This activity shows that air occupies
space. It fills all the space in the bottle.
It is present everywhere around us. Air
has no colour and one can see through
it. It is transparent.
Our earth is surrounded by a thin
layer of air. This layer extends up to
many kilometres above the surface of
the earth and is called atmosphere.
Why do you think, mountaineers
carry oxygen cylinders with them, while
climbing high mountains (Fig. 15.5)?
Fig. 15.4 Experiments with an empty bottle.
Fig. 15.5 Mountaineers carry oxygen cylinders
with them
15.2 WHAT IS AIR MADE UP OF?
Until the eighteenth century, people
thought that air was just one substance.
Experiments have proved that it is really
not so. Air is a mixture of many gases.
What kind of a mixture is it? Let us find
out about some of the major
components of this mixture, one by one.
Water vapour
We have learnt earlier that air contains
water vapour. We also saw that, when
air comes in contact with a cool surface,
it condenses and drops of water appear
on the cooled surfaces. The presence of
water vapour in air is important for the
water cycle in nature.
Oxygen
Activity 3
In the presence of your teacher, fix two
small candles of the same size in the
middle of two shallow containers. Now,
fill the containers with some water. Light
the candles and then cover each one of
them with an inverted glass (one much
©NCERT
not to be republished
Page 3


15
Air Around us
W
e have learnt in Chapter 9 that
all living things require air.
But, have you ever seen air?
You might not have seen air, but, surely
you must have felt its presence in so
many ways. You notice it when the
leaves of the trees rustle or the clothes
hanging on a clothes-line sway. Pages
of an open book begin fluttering
when the fan is switched on. The moving
air makes it possible for you to fly your
kite. Do you remember Activity 3 in
Chapter 5 in which you separated the
sand and sawdust by winnowing?
Winnowing is more effective in moving
air. You may have noticed that during
storms the wind blows at a very high
speed. It may even uproot trees and blow
off the rooftops.
Have you ever played with a firki
(Fig. 15.1)?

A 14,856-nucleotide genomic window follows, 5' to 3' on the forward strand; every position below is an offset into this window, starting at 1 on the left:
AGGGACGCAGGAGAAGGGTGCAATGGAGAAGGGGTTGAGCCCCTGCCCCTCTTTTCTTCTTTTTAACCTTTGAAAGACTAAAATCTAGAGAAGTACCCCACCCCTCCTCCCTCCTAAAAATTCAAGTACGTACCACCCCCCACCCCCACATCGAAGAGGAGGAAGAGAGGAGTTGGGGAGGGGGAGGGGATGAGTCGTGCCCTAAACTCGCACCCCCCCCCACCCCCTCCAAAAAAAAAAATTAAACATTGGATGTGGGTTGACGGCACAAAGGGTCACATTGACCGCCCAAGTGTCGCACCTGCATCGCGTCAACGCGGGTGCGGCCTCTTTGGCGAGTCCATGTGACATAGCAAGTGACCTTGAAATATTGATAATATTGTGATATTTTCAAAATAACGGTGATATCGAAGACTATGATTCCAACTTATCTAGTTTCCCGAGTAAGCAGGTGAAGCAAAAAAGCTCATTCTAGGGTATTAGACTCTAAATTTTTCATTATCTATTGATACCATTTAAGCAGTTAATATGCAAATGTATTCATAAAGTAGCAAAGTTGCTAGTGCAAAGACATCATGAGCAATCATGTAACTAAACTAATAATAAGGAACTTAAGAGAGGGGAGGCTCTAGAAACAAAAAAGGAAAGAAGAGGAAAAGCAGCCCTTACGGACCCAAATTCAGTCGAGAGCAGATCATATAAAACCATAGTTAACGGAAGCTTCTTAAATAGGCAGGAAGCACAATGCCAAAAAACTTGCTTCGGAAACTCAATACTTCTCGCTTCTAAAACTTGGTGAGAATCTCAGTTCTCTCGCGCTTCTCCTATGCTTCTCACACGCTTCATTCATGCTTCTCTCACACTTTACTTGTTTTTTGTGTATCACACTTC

Move it a little, back and
forth. Observe, what happens.
Does the firki rotate? What makes a firki
rotate — moving air, isn’t it?
Have you seen a weather cock
(Fig. 15.3)? It shows the direction in
which the air is moving at that place.
Fig. 15.1 Different types of  firki
Fig. 15.2 Making a simple firki
Fig. 15.3 A weather cock
Activity 1
Let us make a firki of our own, following
the instructions shown in Fig. 15.2.
Hold the stick of the firki and place it
in different directions in an open area.
15.1 IS AIR PRESENT EVERYWHERE
AROUND US?
Close your fist — what do you have in
it? Nothing? Try the following activity
to find out.
Activity 2
Take an empty glass bottle. Is it really
empty or does it have something inside?
Turn it, upside down. Is something
inside it, now?
©NCERT
not to be republished
148 SCIENCE
Now, dip the open mouth of the bottle
into the bucket filled with water as
shown in Fig. 15.4. Observe the bottle.
Does water enter the bottle? Now tilt the
bottle slightly. Does the water now enter
the bottle? Do you see bubbles coming
out of the bottle or hear any bubbly
sound? Can you now guess what was
in the bottle?
Yes! You are right. It is “air”, that was
present in the bottle. The bottle was not
empty at all. In fact, it was filled
completely with air even when you
turned it upside down. That is why you
notice that water does not enter the
bottle when it is in an inverted position,
as there was no space for air to escape.
When the bottle was tilted, the air was
able to come out in the form of bubbles,
and  water filled up the empty space that
the air has occupied.
This activity shows that air occupies
space. It fills all the space in the bottle.
It is present everywhere around us. Air
has no colour and one can see through
it. It is transparent.
Our earth is surrounded by a thin
layer of air. This layer extends up to
many kilometres above the surface of
the earth and is called atmosphere.
Why do you think, mountaineers